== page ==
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    Primary school, Secondary school
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    Stage 3, Stage 4, Stage 5
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The word ‘fossil’ comes from the Latin word fossus, which means ‘dug up’. This refers to the fact that fossils are the remains of past life preserved in rock, soil or amber.

  • Even poo can be fossilised! These fossils are called coprolites.
  • The oldest fossils, dated at 3.5 billion years old, are of microorganisms found in Western Australia.
  • 20,000-year old trace fossils of human footprints were found in Lake Mungo National Park, NSW. A copy of these footprints is on the walkway into the Museum.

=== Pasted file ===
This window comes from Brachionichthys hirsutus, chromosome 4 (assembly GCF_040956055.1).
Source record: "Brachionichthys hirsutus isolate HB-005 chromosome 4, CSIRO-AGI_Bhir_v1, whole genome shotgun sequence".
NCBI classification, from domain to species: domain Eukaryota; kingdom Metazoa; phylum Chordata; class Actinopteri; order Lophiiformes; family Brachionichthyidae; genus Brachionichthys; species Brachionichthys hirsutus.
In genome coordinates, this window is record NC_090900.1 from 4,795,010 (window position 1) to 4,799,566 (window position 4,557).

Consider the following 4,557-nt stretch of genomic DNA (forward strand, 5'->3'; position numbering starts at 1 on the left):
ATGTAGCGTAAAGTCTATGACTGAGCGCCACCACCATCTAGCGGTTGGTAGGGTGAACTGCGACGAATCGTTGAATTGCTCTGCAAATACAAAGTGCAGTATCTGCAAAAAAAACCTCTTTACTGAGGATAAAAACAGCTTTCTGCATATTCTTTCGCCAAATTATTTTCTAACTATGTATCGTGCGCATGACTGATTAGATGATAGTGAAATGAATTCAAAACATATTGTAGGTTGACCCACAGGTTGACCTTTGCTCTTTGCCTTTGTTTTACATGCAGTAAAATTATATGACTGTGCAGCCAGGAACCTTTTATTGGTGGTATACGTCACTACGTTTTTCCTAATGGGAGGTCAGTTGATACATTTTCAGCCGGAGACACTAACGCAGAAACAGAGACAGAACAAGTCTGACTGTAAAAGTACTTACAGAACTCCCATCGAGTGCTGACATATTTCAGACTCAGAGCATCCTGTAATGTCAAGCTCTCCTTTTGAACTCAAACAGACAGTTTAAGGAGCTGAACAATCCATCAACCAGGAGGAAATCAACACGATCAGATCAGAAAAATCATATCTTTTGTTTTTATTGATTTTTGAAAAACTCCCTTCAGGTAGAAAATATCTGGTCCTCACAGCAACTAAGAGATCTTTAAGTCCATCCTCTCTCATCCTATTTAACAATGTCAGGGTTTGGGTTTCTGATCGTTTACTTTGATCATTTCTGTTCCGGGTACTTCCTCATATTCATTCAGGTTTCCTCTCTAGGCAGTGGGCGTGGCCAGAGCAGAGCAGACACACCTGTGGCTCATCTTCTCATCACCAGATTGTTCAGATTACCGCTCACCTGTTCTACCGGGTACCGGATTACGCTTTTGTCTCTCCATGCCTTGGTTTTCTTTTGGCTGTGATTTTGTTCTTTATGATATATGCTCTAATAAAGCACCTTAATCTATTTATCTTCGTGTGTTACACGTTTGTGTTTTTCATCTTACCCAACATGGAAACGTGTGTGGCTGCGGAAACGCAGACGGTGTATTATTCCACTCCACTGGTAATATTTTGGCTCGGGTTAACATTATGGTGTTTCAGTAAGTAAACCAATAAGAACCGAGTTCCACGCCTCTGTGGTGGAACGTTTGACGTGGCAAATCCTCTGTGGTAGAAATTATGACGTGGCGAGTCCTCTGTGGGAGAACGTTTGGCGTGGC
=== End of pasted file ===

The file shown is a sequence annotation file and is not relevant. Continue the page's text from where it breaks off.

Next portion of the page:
1. What body parts do you most commonly find in fossils? Why?
  2. In which type of rock would you find a fossil? Igneous, sedimentary or metamorphic?
  3. How do the layers in Earth help us to figure out the age of fossils?

Fossils can be placed into four main groups based on the way they formed: impression, mineralised, trace and organic. This downloadable activity sheet summarises the features of each group and can be used as a guide to classify fossils.

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